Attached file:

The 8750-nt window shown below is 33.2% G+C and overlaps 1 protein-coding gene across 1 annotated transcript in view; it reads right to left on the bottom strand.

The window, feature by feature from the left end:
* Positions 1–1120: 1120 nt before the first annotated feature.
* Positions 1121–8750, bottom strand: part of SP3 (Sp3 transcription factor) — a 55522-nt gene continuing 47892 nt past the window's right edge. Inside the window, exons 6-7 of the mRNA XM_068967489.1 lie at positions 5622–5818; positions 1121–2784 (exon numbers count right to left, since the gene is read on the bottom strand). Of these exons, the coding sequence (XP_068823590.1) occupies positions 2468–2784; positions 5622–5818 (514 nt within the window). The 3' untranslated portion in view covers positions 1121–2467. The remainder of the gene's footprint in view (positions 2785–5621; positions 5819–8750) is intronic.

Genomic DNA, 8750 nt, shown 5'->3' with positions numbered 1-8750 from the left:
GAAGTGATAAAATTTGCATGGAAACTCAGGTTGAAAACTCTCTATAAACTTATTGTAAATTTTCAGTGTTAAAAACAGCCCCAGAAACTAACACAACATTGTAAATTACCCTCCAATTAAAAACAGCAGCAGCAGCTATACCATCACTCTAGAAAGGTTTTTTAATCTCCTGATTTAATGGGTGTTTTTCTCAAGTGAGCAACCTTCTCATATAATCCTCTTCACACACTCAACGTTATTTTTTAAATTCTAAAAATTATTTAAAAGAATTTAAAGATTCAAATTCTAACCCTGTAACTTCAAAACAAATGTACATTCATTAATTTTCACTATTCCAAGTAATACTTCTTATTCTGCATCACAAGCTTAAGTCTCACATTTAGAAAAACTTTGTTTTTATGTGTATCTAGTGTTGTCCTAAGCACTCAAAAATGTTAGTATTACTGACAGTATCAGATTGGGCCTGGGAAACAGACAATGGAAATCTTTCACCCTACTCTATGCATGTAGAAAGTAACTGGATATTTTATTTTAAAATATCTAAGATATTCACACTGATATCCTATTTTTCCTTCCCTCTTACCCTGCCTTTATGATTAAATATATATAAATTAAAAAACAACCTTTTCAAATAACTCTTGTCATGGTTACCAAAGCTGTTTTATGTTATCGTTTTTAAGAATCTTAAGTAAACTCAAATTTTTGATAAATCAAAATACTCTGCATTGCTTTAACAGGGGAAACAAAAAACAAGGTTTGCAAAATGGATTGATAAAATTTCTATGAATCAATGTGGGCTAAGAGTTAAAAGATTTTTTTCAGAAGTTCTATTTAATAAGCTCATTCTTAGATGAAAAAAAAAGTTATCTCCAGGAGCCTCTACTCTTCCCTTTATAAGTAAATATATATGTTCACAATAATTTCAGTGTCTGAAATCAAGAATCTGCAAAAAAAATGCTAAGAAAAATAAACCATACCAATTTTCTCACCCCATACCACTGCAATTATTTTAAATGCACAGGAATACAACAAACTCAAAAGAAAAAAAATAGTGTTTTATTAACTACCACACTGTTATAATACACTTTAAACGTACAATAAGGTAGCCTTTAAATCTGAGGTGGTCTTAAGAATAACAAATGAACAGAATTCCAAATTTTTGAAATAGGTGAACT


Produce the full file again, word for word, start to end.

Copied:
The 8750-nt window shown below is 33.2% G+C and overlaps 1 protein-coding gene across 1 annotated transcript in view; it reads right to left on the bottom strand.

The window, feature by feature from the left end:
* Positions 1–1120: 1120 nt before the first annotated feature.
* Positions 1121–8750, bottom strand: part of SP3 (Sp3 transcription factor) — a 55522-nt gene continuing 47892 nt past the window's right edge. Inside the window, exons 6-7 of the mRNA XM_068967489.1 lie at positions 5622–5818; positions 1121–2784 (exon numbers count right to left, since the gene is read on the bottom strand). Of these exons, the coding sequence (XP_068823590.1) occupies positions 2468–2784; positions 5622–5818 (514 nt within the window). The 3' untranslated portion in view covers positions 1121–2467. The remainder of the gene's footprint in view (positions 2785–5621; positions 5819–8750) is intronic.

Genomic DNA, 8750 nt, shown 5'->3' with positions numbered 1-8750 from the left:
GAAGTGATAAAATTTGCATGGAAACTCAGGTTGAAAACTCTCTATAAACTTATTGTAAATTTTCAGTGTTAAAAACAGCCCCAGAAACTAACACAACATTGTAAATTACCCTCCAATTAAAAACAGCAGCAGCAGCTATACCATCACTCTAGAAAGGTTTTTTAATCTCCTGATTTAATGGGTGTTTTTCTCAAGTGAGCAACCTTCTCATATAATCCTCTTCACACACTCAACGTTATTTTTTAAATTCTAAAAATTATTTAAAAGAATTTAAAGATTCAAATTCTAACCCTGTAACTTCAAAACAAATGTACATTCATTAATTTTCACTATTCCAAGTAATACTTCTTATTCTGCATCACAAGCTTAAGTCTCACATTTAGAAAAACTTTGTTTTTATGTGTATCTAGTGTTGTCCTAAGCACTCAAAAATGTTAGTATTACTGACAGTATCAGATTGGGCCTGGGAAACAGACAATGGAAATCTTTCACCCTACTCTATGCATGTAGAAAGTAACTGGATATTTTATTTTAAAATATCTAAGATATTCACACTGATATCCTATTTTTCCTTCCCTCTTACCCTGCCTTTATGATTAAATATATATAAATTAAAAAACAACCTTTTCAAATAACTCTTGTCATGGTTACCAAAGCTGTTTTATGTTATCGTTTTTAAGAATCTTAAGTAAACTCAAATTTTTGATAAATCAAAATACTCTGCATTGCTTTAACAGGGGAAACAAAAAACAAGGTTTGCAAAATGGATTGATAAAATTTCTATGAATCAATGTGGGCTAAGAGTTAAAAGATTTTTTTCAGAAGTTCTATTTAATAAGCTCATTCTTAGATGAAAAAAAAAGTTATCTCCAGGAGCCTCTACTCTTCCCTTTATAAGTAAATATATATGTTCACAATAATTTCAGTGTCTGAAATCAAGAATCTGCAAAAAAAATGCTAAGAAAAATAAACCATACCAATTTTCTCACCCCATACCACTGCAATTATTTTAAATGCACAGGAATACAACAAACTCAAAAGAAAAAAAATAGTGTTTTATTAACTACCACACTGTTATAATACACTTTAAACGTACAATAAGGTAGCCTTTAAATCTGAGGTGGTCTTAAGAATAACAAATGAACAGAATTCCAAATTTTTGAAATAGGTGAACT